Beaman, et al (2005)Errors in spreadsheets... result in incorrect decisions being made and significant losses incurred.
Reschenhofer & Matthes (2015)Spreadsheet shortcomings can significantly hamper an organization's business operation.
Price (2006)The untested spreadsheet is as dangerous and untrustworthy as an untested program.
Rust, et al (2006)Spreadsheets have a notoriously high number of faults.
Nixon & O'Hara (2010)It is now widely accepted that errors in spreadsheets are both common and potentially dangerous.
Csernoch & Biro (2013)Studies have shown that there is a high incidence of errors in spreadsheets.
Nixon & O'Hara (2010)Spreadsheet errors are still the rule rather than the exception.
Kulesz & Ostberg (2013)Spreadsheets are more fault-prone than other software.
Burnett & Myers (2014)The software that end users are creating... is riddled with errors.
Cunha, et al (2011)Spreadsheets are notoriously error-prone.
Bishop & McDaid (2007)The quality and reliability of spreadsheets is known to be poor.
Ayalew (2007)A significant proportion of spreadsheets have severe quality problems.
Panko (2008)94% of the 88 spreadsheets audited in 7 studies have contained errors.
Panko & Ordway (2005)Most large spreadsheets have dozens or even hundreds of errors.
Teo & Tan (1999)Most executives do not really check or verify the accuracy or validity of [their] spreadsheets...
Colbenz (2005)Errors in spreadsheets are as ubiquitous as spreadsheets themselves.
Panko & Halverson (1996)Every study that has looked for errors has found them... in considerable abundance.
Howard (2005)Spreadsheets... pose a greater threat to your business than almost anything you can imagine.
Abreu, et al (2015)Despite being staggeringly error prone, spreadsheets are a highly flexible programming environment.
Caulkins, Morrison, & Weidemann (2008)Spreadsheets are commonly used and commonly flawed.
Powell, Baker, & Lawson (2009)1% of all formulas in operational spreadsheets are in error.
Bock (2016)Spreadsheet development must embrace extensive testing in order to be taken seriously as a profession.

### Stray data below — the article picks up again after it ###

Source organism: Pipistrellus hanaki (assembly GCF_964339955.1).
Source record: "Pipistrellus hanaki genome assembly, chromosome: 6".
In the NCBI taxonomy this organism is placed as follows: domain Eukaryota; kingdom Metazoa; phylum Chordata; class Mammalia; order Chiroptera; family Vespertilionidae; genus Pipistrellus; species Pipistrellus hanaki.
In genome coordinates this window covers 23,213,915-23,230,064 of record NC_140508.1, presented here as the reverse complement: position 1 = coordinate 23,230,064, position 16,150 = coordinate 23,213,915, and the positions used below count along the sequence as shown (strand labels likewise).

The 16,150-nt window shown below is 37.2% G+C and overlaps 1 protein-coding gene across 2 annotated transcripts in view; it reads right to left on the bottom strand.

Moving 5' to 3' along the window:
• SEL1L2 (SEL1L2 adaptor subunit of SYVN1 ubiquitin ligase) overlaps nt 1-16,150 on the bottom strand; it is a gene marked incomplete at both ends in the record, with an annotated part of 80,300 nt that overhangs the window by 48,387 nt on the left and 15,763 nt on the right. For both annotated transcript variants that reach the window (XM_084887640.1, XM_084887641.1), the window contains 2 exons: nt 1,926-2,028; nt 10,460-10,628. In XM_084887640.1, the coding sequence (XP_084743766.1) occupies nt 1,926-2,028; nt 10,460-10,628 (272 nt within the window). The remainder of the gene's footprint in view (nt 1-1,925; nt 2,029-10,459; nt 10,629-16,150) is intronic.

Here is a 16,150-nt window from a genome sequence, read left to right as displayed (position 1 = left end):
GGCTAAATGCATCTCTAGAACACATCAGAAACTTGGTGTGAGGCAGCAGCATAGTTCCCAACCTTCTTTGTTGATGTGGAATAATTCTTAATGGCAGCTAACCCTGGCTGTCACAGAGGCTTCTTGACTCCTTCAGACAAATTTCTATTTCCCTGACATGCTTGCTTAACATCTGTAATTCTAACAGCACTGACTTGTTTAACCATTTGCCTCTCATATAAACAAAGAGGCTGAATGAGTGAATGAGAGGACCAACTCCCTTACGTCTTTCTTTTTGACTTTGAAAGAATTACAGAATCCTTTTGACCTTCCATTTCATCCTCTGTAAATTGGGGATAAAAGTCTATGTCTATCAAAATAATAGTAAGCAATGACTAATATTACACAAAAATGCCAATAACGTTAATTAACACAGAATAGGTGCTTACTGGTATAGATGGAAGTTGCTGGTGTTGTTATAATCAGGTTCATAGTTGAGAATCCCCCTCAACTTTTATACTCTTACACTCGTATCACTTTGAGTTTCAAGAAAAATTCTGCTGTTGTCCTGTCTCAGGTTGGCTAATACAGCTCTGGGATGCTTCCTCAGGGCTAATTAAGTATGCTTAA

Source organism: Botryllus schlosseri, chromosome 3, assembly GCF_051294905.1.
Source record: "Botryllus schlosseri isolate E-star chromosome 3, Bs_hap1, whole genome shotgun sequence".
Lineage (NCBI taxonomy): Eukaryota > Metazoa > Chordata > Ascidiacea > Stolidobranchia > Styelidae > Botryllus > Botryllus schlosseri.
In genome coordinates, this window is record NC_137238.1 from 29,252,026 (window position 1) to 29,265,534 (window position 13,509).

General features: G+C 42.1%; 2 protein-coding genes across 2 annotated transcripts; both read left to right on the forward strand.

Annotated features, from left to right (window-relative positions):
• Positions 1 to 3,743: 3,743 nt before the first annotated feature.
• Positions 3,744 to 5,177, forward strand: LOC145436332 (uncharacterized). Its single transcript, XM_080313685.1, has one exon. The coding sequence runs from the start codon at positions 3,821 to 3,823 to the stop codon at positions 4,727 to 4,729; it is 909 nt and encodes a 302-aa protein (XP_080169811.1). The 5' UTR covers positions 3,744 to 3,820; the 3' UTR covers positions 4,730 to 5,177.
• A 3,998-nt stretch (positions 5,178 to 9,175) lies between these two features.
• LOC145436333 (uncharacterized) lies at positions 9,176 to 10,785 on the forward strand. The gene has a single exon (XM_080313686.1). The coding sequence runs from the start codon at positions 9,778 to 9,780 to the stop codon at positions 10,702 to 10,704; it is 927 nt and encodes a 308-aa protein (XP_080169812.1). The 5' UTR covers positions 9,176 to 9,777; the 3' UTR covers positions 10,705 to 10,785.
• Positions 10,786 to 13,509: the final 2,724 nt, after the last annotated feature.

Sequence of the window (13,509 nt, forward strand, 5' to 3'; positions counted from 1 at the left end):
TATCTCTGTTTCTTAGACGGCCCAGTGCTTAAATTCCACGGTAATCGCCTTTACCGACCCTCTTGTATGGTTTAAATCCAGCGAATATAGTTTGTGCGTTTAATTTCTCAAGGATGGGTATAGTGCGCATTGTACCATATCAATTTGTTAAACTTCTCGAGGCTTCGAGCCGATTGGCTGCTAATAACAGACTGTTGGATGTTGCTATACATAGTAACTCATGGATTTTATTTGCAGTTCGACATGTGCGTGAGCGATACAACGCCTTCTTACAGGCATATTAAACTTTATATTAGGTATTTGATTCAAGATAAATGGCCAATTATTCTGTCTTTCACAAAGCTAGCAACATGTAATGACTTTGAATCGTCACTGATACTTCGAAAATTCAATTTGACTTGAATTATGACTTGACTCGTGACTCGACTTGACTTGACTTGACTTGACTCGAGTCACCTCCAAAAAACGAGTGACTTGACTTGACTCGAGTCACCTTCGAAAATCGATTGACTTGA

Murphy (2007)60% of large companies feel 'Spreadsheet Hell' describes their reliance on spreadsheets.
Miller (2005)Untested spreadsheets are riddled with errors.
Panko (2014)Despite overwhelming and unanimous evidence... companies have continued to ignore spreadsheet error risks.
Dunn (2010)Spreadsheets are extraordinarily and unacceptably prone to error.
Mireault & Gresham (2015)Spreadsheets are often hard, if not impossible, to understand.
Ross (1996)A lot of decisions are being made on the basis of some bad numbers.
Paine (2001)Spreadsheets are alarmingly error-prone to write.
Abreu, et al (2015)Spreadsheets can be viewed as a highly flexible programming environment for end users.
Chadwick (2002)Spreadsheet errors... a great, often unrecognised, risk to corporate decision making & financial integrity.
Krishna, et al (2001)Programmers exhibit unwarranted confidence in the correctness of their spreadsheets.
Abraham & Erwig (2007)Spreadsheet errors have resulted in huge financial losses.
Chen & Chan (2000)Spreadsheets are easy to use and very hard to check.
Caulkins, Morrison, & Weidemann (2006)Your spreadsheets may be disasters in the making.
Panko (2007)The issue is not whether there is an error but how many errors there are and how serious they are.
Durusau & Hunting (2015)Spreadsheets are dangerous to their authors and others.
Hermans & van der Storm (2015)Spreadsheets are the most popular live programming environments, but they are also notoriously fault-prone.
Galletta, et al (1993)Even obvious, elementary errors in very simple, clearly documented spreadsheets are... difficult to find.
Sakal, et al (2015)Overconfidence is one of the most substantial causes of spreadsheet errors.
Kruck & Sheetz (2001)...few incidents of spreadsheet errors are made public and these are usually not revealed by choice.
Sajaniemi (1998)The results given by spreadsheets are often just wrong.
Raffensperger (2001)Never assume a spreadsheet is right, even your own.
Irons (2003)Spreadsheet errors are pervasive, stubborn, ubiquitous and complex.
Abraham, et al (2005)Spreadsheets contain errors at an alarmingly high rate.
Panko (2013)It is irrational to expect large error-free spreadsheets.
Caulkins, Morrison, & Weidemann (2006)People tend to believe their spreadsheets are more accurate than they really are.
Mireault (2015)Developing an error-free spreadsheet has been a problem since the beginning of end-user computing.
Panko (1999)Every study, without exception, has found error rates much higher than organizations would wish to tolerate.
Panko (2015)Research on spreadsheet errors is substantial, compelling, and unanimous.